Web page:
WORCESTER — This adorable picture of a fluffy white kitten in the arms of a comely, blurry-eyed young woman who seems to want you to come back to bed, was painted by Gustave Courbet, the father of 19th-century Realism, in 1864.
That was two years after Courbet’s one-time protégé, James Whistler, painted “Symphony in White,” a celebrated work otherwise known as “The White Girl.” And it was a year before Edouard Manet, Whistler’s friend and Courbet’s sometime rival, painted “The Reading,” a study of his wife, Suzanne, in a white dress on a white sofa against white, transparent curtains.
You sense a bit of competition? I do.
So what was the fascination with white paint in mid-19th-century France? White is hard to handle for figurative painters. It’s good for highlights, obviously; but it’s hard to get it to convey depth, texture, and modeling. You need darker hues, or color, for that.
But some artists, by the middle of the century, seemed to want to brighten things up. Having once been under Courbet’s spell, Whistler was, by the 1860s, turning away from the Frenchman’s combatively down-at-heel, dun-colored style. As if in reaction, he was gradually cultivating an art of rarefied delicacy, a kind of Japanese-inspired aesthetic hypersensitivity.
“Symphony in White” — a portrait of his mistress, Joanna Hiffernan, standing on a bearskin rug — was an early, tentative move in this direction. In his own eyes, the portrait was still very much a “Realist” painting in the Courbet mould. And indeed, moral conventions of the time caused it to be seen as the portrait of a “fallen woman,” with the result that it fell afoul of both the Royal Academy in London and the Salon in Paris. It was eventually exhibited, with Manet’s infamous “Le Dejeuneur sur l’Herbe” (“Luncheon on the Grass”), at the Salon de Refuses — the rejects — in 1863.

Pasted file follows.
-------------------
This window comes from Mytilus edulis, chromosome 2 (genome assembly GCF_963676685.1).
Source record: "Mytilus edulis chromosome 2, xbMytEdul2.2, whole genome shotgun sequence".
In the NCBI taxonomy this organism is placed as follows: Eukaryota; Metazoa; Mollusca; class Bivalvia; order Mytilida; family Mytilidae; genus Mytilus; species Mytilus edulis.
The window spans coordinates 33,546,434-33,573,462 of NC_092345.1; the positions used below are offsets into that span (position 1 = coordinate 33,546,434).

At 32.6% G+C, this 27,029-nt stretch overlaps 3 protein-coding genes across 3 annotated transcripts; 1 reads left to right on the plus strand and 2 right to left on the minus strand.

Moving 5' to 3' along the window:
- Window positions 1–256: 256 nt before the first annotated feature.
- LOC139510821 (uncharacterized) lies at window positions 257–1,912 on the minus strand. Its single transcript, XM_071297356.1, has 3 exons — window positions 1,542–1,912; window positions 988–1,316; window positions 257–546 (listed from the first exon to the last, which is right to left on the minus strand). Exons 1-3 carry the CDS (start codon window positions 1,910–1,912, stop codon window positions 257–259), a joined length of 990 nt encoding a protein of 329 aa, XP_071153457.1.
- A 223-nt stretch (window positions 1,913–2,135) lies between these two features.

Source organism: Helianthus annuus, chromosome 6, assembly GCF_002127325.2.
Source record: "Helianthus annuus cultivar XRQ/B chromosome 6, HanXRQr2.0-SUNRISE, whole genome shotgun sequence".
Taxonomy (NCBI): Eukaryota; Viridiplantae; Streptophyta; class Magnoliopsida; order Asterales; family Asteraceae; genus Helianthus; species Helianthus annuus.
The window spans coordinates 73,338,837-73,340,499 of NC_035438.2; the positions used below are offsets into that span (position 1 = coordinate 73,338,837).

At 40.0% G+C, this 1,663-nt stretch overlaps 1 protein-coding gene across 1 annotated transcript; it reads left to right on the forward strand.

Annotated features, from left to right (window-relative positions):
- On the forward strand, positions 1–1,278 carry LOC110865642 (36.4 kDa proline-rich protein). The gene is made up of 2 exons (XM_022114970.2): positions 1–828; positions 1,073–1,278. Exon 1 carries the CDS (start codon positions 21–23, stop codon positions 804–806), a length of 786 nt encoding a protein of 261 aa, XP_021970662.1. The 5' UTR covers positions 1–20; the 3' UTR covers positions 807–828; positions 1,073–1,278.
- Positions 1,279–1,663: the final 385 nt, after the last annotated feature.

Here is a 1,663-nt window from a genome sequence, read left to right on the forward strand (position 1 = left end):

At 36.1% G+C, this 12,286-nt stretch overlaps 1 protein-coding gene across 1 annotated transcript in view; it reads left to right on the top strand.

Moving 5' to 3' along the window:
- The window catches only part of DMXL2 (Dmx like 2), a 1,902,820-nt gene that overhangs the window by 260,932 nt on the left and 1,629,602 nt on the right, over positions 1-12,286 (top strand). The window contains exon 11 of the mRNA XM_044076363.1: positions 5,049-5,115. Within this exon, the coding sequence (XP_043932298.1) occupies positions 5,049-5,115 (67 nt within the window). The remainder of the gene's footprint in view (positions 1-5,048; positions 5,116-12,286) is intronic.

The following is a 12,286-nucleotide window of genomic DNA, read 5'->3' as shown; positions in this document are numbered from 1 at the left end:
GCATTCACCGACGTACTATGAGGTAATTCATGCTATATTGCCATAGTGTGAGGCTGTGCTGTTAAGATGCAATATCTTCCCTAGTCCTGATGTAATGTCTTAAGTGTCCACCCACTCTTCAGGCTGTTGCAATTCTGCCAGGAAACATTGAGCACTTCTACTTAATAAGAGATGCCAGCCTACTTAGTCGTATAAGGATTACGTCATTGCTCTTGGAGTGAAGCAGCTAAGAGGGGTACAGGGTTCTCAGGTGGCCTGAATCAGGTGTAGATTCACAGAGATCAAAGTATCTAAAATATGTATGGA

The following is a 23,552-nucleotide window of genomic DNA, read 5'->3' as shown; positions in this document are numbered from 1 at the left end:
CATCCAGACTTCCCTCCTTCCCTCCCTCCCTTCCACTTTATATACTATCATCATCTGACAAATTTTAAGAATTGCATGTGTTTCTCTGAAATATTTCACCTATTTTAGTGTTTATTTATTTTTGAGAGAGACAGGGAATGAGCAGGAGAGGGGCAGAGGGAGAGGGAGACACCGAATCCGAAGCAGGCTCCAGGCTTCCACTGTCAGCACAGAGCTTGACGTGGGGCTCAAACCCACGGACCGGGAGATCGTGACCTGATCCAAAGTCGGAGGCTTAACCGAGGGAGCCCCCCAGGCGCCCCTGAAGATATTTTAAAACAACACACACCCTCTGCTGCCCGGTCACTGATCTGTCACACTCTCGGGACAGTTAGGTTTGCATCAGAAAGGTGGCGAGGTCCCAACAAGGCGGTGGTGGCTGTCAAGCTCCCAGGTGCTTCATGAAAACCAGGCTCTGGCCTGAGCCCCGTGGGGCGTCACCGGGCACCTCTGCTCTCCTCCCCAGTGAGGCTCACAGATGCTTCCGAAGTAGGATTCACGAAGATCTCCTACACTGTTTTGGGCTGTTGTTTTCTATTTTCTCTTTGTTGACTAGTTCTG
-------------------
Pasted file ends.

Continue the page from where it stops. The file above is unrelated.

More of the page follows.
And yet for all that, Courbet (1819-77) didn’t see “Symphony in White” as continuing his Realist program at all. He detested the picture. He called it “an apparition” — quite an insult for such an avowed literalist.
In this, he echoed the critic Paul Mantz, who was the first to dub it a “symphony in white.” Mantz and others wrote gushingly of Hiffernan’s “great eyes swimming in ecstasy” and “her languid pose,” suggesting that Whistler’s painting was “the portrait of a spirit, a medium” and “a vision.”
What’s that sound? I do believe it’s Courbet’s kitten growling.
Whistler took all this and ran with it — as far away from Courbet as possible. Against Courbet’s trenchant politics (he was a committed socialist), Whistler came to epitomize the bohemian creed of “art for art’s sake.” “Art,” he said, “should be independent of all claptrap.”
Unfortunately, as he ran, Whistler couldn’t take Hiffernan — a charming, quick-witted beauty who knew a great deal about painting — with him. She ran right into the arms of Courbet.
Courbet’s definition of “realism,” it turns out, was surprisingly capacious: He loved to paint plump-breasted giantesses emerging from the sea, and long-legged lesbians languidly making love.
Hiffernan was the model for one of those lesbians, and for other racy pictures by Courbet that in the 1860s saw him competing with (and for the most part, losing to) Manet’s paintings of his own favorite model, Victorine Meurent.
Courbet painted “Woman With a Cat” in the middle of all this. If he was saying to Whistler, “Look, I can do extraordinary things with white too: a lacy cap, a kitten’s fur, a flimsy nightdress — no problem,” he was also saying: “If you are going to paint a ‘fallen woman,’ don’t do it by winking and nudging, much less by painting ‘symphonies.’ Do it honestly. Paint her with bedroom eyes, with her gown slipping of her shoulders, and with a bit of zest, a bit of life. Go on!”
Whistler heard. But he turned the other way.